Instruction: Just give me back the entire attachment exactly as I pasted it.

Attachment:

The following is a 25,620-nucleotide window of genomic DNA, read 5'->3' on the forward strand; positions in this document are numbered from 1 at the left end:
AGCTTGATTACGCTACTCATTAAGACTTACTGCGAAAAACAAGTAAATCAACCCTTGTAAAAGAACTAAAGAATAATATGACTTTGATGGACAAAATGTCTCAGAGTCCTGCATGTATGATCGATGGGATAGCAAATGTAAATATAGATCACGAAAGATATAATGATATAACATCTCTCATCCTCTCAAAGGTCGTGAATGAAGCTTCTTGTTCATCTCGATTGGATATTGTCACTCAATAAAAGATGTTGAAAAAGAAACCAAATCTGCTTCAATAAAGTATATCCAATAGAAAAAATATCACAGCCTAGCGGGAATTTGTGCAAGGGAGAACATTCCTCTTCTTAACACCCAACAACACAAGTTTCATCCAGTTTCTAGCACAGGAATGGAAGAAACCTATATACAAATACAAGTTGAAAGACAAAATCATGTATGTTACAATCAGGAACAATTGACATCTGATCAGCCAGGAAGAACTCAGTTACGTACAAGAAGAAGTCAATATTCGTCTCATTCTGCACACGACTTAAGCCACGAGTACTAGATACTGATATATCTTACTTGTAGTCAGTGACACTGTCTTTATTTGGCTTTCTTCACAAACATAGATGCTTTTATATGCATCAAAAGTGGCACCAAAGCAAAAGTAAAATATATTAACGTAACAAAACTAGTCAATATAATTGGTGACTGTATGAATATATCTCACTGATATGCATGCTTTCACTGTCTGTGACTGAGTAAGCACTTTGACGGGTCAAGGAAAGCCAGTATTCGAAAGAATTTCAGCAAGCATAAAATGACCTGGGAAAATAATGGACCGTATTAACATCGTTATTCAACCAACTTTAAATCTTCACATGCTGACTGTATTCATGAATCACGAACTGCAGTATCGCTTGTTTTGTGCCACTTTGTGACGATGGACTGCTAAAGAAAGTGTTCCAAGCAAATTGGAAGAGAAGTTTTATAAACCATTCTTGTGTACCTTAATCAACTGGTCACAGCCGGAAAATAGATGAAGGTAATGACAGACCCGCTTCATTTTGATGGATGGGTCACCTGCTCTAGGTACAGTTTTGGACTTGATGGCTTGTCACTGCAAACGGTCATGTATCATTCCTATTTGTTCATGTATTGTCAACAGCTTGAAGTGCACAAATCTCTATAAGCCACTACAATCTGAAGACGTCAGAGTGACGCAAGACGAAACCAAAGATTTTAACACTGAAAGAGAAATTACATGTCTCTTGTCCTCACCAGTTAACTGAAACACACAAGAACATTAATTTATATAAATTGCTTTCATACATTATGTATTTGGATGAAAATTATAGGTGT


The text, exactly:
The following is a 25,620-nucleotide window of genomic DNA, read 5'->3' on the forward strand; positions in this document are numbered from 1 at the left end:
AGCTTGATTACGCTACTCATTAAGACTTACTGCGAAAAACAAGTAAATCAACCCTTGTAAAAGAACTAAAGAATAATATGACTTTGATGGACAAAATGTCTCAGAGTCCTGCATGTATGATCGATGGGATAGCAAATGTAAATATAGATCACGAAAGATATAATGATATAACATCTCTCATCCTCTCAAAGGTCGTGAATGAAGCTTCTTGTTCATCTCGATTGGATATTGTCACTCAATAAAAGATGTTGAAAAAGAAACCAAATCTGCTTCAATAAAGTATATCCAATAGAAAAAATATCACAGCCTAGCGGGAATTTGTGCAAGGGAGAACATTCCTCTTCTTAACACCCAACAACACAAGTTTCATCCAGTTTCTAGCACAGGAATGGAAGAAACCTATATACAAATACAAGTTGAAAGACAAAATCATGTATGTTACAATCAGGAACAATTGACATCTGATCAGCCAGGAAGAACTCAGTTACGTACAAGAAGAAGTCAATATTCGTCTCATTCTGCACACGACTTAAGCCACGAGTACTAGATACTGATATATCTTACTTGTAGTCAGTGACACTGTCTTTATTTGGCTTTCTTCACAAACATAGATGCTTTTATATGCATCAAAAGTGGCACCAAAGCAAAAGTAAAATATATTAACGTAACAAAACTAGTCAATATAATTGGTGACTGTATGAATATATCTCACTGATATGCATGCTTTCACTGTCTGTGACTGAGTAAGCACTTTGACGGGTCAAGGAAAGCCAGTATTCGAAAGAATTTCAGCAAGCATAAAATGACCTGGGAAAATAATGGACCGTATTAACATCGTTATTCAACCAACTTTAAATCTTCACATGCTGACTGTATTCATGAATCACGAACTGCAGTATCGCTTGTTTTGTGCCACTTTGTGACGATGGACTGCTAAAGAAAGTGTTCCAAGCAAATTGGAAGAGAAGTTTTATAAACCATTCTTGTGTACCTTAATCAACTGGTCACAGCCGGAAAATAGATGAAGGTAATGACAGACCCGCTTCATTTTGATGGATGGGTCACCTGCTCTAGGTACAGTTTTGGACTTGATGGCTTGTCACTGCAAACGGTCATGTATCATTCCTATTTGTTCATGTATTGTCAACAGCTTGAAGTGCACAAATCTCTATAAGCCACTACAATCTGAAGACGTCAGAGTGACGCAAGACGAAACCAAAGATTTTAACACTGAAAGAGAAATTACATGTCTCTTGTCCTCACCAGTTAACTGAAACACACAAGAACATTAATTTATATAAATTGCTTTCATACATTATGTATTTGGATGAAAATTATAGGTGT